incident in the life of Fergusson in the Cyclopædia of English Literature. Literature is too full of unauthenticated statements like this, which, were their authors made responsible for their truthfulness, would not have afforded vent for much useless indignation. Fergusson is said to have written his "Decay of Friendship," and "Against repining at Fortune," to soothe his wounded feelings in the circumstances related; but not only do these poems not contain any reflections applicable to the incident, but they were not published till some years after his return from Aberdeenshire.

Soon after his return, he got a situation as a clerk in the Commissary Clerk's office, the duties of which he appears to have disliked, and sometimes neglected. He left this employment for some time, and got into the SheriffClerk's office, which he disliked even more than his former situation, to which he soon returned again.

Edinburgh social manners at this time were of the most dangerous type to a young man of Fergusson's temperament and talents; and he was drawn into the vortex of dissipation with almost irresistible force, though not without a consciousness of its tendencies. About 1771, he began to contribute to Ruddiman's Weekly Magazine-the medium through which most of his poems appeared; and this not only took up much of his leisure, but encroached upon his regular duties, besides making his company more sought after by those who like to boast of the acquaintance of the wit and talent of the day.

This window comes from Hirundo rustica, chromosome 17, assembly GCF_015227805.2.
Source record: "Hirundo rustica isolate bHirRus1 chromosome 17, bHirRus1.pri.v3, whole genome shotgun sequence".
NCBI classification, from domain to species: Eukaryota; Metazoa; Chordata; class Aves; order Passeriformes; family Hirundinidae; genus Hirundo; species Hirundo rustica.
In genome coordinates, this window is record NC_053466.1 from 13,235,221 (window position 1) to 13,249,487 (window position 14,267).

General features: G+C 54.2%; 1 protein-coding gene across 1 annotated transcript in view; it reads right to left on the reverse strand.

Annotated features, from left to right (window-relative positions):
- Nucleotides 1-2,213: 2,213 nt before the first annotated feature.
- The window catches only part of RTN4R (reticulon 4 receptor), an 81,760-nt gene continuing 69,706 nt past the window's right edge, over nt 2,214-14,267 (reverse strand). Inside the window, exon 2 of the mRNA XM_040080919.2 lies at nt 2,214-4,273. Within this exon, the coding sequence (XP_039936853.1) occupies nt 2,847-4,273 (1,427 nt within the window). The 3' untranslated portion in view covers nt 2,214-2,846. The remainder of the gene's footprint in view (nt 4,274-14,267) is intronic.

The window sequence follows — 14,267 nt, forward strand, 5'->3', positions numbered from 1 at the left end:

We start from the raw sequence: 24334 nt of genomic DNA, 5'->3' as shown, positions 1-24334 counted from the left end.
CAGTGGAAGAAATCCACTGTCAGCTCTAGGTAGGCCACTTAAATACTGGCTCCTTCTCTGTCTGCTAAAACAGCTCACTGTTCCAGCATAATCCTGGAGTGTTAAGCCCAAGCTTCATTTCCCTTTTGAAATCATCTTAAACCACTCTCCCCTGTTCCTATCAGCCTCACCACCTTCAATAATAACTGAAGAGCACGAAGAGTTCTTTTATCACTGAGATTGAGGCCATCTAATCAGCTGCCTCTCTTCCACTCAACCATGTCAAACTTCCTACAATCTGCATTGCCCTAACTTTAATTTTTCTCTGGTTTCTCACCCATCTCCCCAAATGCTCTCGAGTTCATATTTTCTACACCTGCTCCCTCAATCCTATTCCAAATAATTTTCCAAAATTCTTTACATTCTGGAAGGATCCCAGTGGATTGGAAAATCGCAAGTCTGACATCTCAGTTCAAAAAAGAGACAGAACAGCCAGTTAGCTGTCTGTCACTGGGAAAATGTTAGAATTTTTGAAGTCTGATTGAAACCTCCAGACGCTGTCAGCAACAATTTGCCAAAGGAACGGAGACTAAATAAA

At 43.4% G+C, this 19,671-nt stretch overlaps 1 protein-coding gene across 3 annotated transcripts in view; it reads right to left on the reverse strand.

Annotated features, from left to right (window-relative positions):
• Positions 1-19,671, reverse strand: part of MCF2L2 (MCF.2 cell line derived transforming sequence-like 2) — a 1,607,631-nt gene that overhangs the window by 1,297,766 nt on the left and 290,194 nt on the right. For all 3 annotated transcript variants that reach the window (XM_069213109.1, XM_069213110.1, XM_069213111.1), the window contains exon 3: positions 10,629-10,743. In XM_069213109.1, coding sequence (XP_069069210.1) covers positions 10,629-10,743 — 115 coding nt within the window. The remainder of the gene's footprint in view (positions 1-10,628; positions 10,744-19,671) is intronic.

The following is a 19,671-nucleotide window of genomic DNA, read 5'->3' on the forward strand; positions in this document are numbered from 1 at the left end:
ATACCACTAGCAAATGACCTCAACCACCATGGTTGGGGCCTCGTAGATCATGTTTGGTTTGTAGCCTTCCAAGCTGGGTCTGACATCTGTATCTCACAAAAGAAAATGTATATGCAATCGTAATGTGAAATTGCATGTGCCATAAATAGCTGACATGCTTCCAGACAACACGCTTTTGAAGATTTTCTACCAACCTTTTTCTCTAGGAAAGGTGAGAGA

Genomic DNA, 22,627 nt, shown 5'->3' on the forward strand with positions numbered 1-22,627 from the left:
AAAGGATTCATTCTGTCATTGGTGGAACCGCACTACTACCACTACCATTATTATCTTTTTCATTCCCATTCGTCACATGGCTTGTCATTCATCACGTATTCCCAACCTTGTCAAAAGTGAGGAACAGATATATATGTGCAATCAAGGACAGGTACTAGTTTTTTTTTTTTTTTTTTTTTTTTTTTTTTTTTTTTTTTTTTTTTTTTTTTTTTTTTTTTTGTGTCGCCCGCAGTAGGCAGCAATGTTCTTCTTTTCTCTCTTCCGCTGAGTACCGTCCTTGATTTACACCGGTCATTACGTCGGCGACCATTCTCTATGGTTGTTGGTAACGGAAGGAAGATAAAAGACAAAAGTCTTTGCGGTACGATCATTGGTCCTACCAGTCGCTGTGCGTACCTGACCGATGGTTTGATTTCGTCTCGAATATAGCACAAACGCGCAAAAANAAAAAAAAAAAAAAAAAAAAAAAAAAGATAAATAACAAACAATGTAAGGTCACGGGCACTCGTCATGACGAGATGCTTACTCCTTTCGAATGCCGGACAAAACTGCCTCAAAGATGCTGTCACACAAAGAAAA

companions, he made an excursion to the Isle of May and Fife, which he afterwards made the subject of a descriptive poem, in which he reflects somewhat disparagingly on the character of the natives of the "kingdom." This led to his receiving a challenge from an irascible Fifer, which he treated with becoming ridicule.

The same year he made an excursion to Dumfries, to visit a boon companion and fellow-poet, who had taken up his abode on the banks of the Nith. Fergusson celebrated the adventure in some stanzas which are characteristic ; and as they do not appear in any collection of his works, we give them in our selections.

His fondness. for practical jokes, and his skill in carrying them out, is illustrated by an anecdote told by his friend and biographer Sommers. He laid a wager with some of his companions, that in two hours he would dispose of a certain number of ballads of any kind as a street singer. Next evening a large bundle of the well-known slips were procured, when, dressing himself in an old great-coat and wig, he commenced at the head of the West Bow, singing a variety of Scotch songs, by which he gathered such a crowd, that by the time he got down the High Street, he disposed of his bundle and won his wager, which, with the proceeds of his singing, was devoted to a night's carouse.

Towards the end of 1773, he published a collection of his poems, which he dedicated to Sir William Forbes, the friend and biographer of Beattie; but it is said that Sir William was offended at the liberty taken with his name with

In 1773, along with some roving out his permission.